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Skywatch 16: Spotting Mercury in the night sky

For skywatchers, May is exciting because it's the best month to spot Mercury. John Hickey shares tips on how to see it.

Mercury is the quirky innermost planet in our solar system.

John Hickey had an online chat with Chris Palma, a Penn State University astronomy professor, about how to spot the first rock from the sun this week.

"The thing I tell people is Mercury is a challenge. But that doesn't mean that if you've never seen the planets before that, you can't see it. It just means it's going to take a little bit of practice and a little bit of trying," said Palma.

Before we run through the "how-to's" of seeing Mercury - let's take a moment to appreciate some of the things that make Mercury unique.

More than just "Mercury Retrograde" because...

"It's an interesting thing that the planets do, but all the planets do it. It spins around on its axis three times for every two times it orbits the sun."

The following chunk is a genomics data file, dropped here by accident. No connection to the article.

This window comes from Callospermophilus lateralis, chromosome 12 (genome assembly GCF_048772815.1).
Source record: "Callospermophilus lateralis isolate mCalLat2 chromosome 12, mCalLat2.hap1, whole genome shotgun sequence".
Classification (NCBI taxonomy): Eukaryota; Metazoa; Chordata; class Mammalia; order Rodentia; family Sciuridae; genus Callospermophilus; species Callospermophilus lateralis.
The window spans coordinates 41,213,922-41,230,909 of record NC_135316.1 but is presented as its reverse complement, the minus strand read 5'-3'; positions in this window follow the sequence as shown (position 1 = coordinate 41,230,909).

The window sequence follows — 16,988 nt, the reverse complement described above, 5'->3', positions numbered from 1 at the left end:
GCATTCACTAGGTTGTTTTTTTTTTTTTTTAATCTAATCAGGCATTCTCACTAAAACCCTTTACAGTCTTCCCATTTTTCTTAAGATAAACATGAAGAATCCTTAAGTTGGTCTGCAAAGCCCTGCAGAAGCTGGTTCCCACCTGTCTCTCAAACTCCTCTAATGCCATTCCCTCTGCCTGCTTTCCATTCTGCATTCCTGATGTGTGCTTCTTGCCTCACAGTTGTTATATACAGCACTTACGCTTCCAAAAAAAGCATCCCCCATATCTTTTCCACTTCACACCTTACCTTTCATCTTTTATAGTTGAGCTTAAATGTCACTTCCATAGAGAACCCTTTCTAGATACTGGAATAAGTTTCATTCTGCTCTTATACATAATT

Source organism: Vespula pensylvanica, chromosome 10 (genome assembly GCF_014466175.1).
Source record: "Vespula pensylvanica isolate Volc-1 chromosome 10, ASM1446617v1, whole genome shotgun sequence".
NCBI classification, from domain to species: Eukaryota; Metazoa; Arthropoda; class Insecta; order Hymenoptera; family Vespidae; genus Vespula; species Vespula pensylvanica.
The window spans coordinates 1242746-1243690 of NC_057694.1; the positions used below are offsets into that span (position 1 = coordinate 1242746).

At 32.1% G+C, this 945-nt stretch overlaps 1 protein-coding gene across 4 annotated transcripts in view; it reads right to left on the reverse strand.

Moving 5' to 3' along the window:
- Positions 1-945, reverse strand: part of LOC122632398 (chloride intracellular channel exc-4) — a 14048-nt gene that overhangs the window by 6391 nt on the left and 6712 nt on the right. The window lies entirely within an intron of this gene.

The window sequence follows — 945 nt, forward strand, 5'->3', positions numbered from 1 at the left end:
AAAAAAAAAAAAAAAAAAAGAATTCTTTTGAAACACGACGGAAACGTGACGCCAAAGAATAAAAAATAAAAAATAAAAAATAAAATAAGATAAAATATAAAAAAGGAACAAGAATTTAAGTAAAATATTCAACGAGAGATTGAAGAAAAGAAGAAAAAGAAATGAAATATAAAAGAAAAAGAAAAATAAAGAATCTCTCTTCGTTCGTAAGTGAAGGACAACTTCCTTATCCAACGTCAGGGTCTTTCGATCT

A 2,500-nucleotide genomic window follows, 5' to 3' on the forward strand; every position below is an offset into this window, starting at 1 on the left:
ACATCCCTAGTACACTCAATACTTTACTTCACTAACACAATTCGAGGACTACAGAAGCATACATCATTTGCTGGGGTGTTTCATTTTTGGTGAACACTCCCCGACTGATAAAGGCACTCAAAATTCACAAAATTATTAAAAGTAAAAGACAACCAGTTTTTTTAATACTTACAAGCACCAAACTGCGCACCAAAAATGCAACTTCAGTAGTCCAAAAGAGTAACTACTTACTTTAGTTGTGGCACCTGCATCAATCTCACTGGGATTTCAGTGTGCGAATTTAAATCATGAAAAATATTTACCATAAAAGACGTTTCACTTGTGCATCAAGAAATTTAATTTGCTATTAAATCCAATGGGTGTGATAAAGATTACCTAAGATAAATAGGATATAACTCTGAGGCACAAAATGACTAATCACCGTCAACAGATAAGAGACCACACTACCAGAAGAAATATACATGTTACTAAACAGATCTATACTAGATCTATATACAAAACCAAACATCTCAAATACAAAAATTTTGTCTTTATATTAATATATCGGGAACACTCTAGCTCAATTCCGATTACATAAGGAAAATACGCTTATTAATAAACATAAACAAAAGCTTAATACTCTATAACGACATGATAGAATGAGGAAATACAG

Keep in mind that Mercury goes around the sun every 88 days.

Pamla says, "Because it doesn't have an atmosphere to even out the temperatures, Mercury's daytime side can get very hot.  Mercury's nighttime side can get very cold."

Chris wasn't kidding. Daytime temperatures reach 800 degrees, and nighttime temps plunge to 290 degrees below zero!

"We think there's water ice at the bottoms of the craters."

Oh, yeah, the craters. There are a lot of those!

"If you show people a picture of the planet Mercury from a satellite like MESSENGER, they'll mistake it for the moon."

The reason May is the best month to spot Mercury it's at what's called elongation.

"What is elongation?  What does that mean for Mercury?"

"There will be some times when Mercury happens to be on the part of its orbit that when we're looking at it, it's furthest away from the sun in the sky. That's elongation," said Palma.

To find Mercury, look west just after sunset.

"Mercury will only ever be in our sky for a little more than an hour or so after sunset before it sets. Mercury is going to be about as bright as a fainter star."

Chris tells us that you can use the moon and Venus to help find Mercury.

"Venus is really bright. The moon is really bright. So if you imagine on the sky a line connecting the moon and Venus, Mercury should be pretty close to lying along that line."

You should be able to spot Mercury any clear night this week.